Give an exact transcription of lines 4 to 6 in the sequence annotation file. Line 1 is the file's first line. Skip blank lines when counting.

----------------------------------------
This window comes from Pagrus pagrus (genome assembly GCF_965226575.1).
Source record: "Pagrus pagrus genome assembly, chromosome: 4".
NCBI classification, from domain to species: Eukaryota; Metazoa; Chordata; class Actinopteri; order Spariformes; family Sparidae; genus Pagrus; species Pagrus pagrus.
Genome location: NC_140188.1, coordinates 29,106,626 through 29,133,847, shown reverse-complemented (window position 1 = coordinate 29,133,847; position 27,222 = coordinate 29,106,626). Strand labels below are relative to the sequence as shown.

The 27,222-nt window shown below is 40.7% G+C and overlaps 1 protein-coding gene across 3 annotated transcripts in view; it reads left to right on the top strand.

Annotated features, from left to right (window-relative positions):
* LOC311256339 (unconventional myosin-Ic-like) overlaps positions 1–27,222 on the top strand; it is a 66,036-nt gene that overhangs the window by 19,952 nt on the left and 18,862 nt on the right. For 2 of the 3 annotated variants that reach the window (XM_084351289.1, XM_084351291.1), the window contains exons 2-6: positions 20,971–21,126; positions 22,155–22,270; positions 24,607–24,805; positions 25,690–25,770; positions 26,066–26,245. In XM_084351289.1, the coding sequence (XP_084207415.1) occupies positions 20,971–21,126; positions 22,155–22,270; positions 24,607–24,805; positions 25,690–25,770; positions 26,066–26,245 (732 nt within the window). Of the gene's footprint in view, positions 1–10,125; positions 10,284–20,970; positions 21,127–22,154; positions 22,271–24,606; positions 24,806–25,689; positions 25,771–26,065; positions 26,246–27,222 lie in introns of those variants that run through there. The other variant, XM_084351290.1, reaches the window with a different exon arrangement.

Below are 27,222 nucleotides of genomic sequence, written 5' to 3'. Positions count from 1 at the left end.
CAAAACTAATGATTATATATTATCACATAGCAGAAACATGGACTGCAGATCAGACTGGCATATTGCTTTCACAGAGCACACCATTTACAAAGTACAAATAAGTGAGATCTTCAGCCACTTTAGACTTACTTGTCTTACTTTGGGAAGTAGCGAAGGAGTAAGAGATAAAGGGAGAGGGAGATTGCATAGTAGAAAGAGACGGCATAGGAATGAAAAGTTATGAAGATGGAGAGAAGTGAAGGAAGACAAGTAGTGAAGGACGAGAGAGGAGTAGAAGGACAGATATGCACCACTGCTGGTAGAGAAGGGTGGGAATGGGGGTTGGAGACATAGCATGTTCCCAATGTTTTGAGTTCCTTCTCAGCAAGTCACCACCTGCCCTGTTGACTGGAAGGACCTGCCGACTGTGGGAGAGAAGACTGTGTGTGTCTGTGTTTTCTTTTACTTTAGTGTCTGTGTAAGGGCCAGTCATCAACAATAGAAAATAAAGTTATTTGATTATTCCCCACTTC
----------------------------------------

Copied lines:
Genome location: NC_140188.1, coordinates 29,106,626 through 29,133,847, shown reverse-complemented (window position 1 = coordinate 29,133,847; position 27,222 = coordinate 29,106,626). Strand labels below are relative to the sequence as shown.

The 27,222-nt window shown below is 40.7% G+C and overlaps 1 protein-coding gene across 3 annotated transcripts in view; it reads left to right on the top strand.

Annotated features, from left to right (window-relative positions):